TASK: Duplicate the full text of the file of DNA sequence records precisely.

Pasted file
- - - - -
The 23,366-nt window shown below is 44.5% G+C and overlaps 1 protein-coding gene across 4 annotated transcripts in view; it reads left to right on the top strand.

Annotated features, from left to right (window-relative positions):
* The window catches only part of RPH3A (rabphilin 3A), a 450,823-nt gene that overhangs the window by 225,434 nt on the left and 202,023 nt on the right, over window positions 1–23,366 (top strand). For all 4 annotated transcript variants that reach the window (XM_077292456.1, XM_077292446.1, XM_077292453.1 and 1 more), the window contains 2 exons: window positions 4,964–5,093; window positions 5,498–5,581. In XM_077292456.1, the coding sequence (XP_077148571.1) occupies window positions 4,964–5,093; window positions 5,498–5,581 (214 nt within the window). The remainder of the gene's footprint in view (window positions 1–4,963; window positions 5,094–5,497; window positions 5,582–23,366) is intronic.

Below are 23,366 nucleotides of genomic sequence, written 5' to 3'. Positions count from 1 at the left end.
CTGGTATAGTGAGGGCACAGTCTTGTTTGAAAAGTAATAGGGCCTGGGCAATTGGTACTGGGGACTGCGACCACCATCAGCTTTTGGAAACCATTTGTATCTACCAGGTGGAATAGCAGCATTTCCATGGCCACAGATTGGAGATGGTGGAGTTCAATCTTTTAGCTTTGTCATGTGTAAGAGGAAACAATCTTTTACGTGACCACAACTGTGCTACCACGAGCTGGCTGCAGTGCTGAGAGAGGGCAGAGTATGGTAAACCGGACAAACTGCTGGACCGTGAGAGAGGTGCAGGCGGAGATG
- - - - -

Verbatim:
The 23,366-nt window shown below is 44.5% G+C and overlaps 1 protein-coding gene across 4 annotated transcripts in view; it reads left to right on the top strand.

Annotated features, from left to right (window-relative positions):
* The window catches only part of RPH3A (rabphilin 3A), a 450,823-nt gene that overhangs the window by 225,434 nt on the left and 202,023 nt on the right, over window positions 1–23,366 (top strand). For all 4 annotated transcript variants that reach the window (XM_077292456.1, XM_077292446.1, XM_077292453.1 and 1 more), the window contains 2 exons: window positions 4,964–5,093; window positions 5,498–5,581. In XM_077292456.1, the coding sequence (XP_077148571.1) occupies window positions 4,964–5,093; window positions 5,498–5,581 (214 nt within the window). The remainder of the gene's footprint in view (window positions 1–4,963; window positions 5,094–5,497; window positions 5,582–23,366) is intronic.

Below are 23,366 nucleotides of genomic sequence, written 5' to 3'. Positions count from 1 at the left end.
CTGGTATAGTGAGGGCACAGTCTTGTTTGAAAAGTAATAGGGCCTGGGCAATTGGTACTGGGGACTGCGACCACCATCAGCTTTTGGAAACCATTTGTATCTACCAGGTGGAATAGCAGCATTTCCATGGCCACAGATTGGAGATGGTGGAGTTCAATCTTTTAGCTTTGTCATGTGTAAGAGGAAACAATCTTTTACGTGACCACAACTGTGCTACCACGAGCTGGCTGCAGTGCTGAGAGAGGGCAGAGTATGGTAAACCGGACAAACTGCTGGACCGTGAGAGAGGTGCAGGCGGAGATG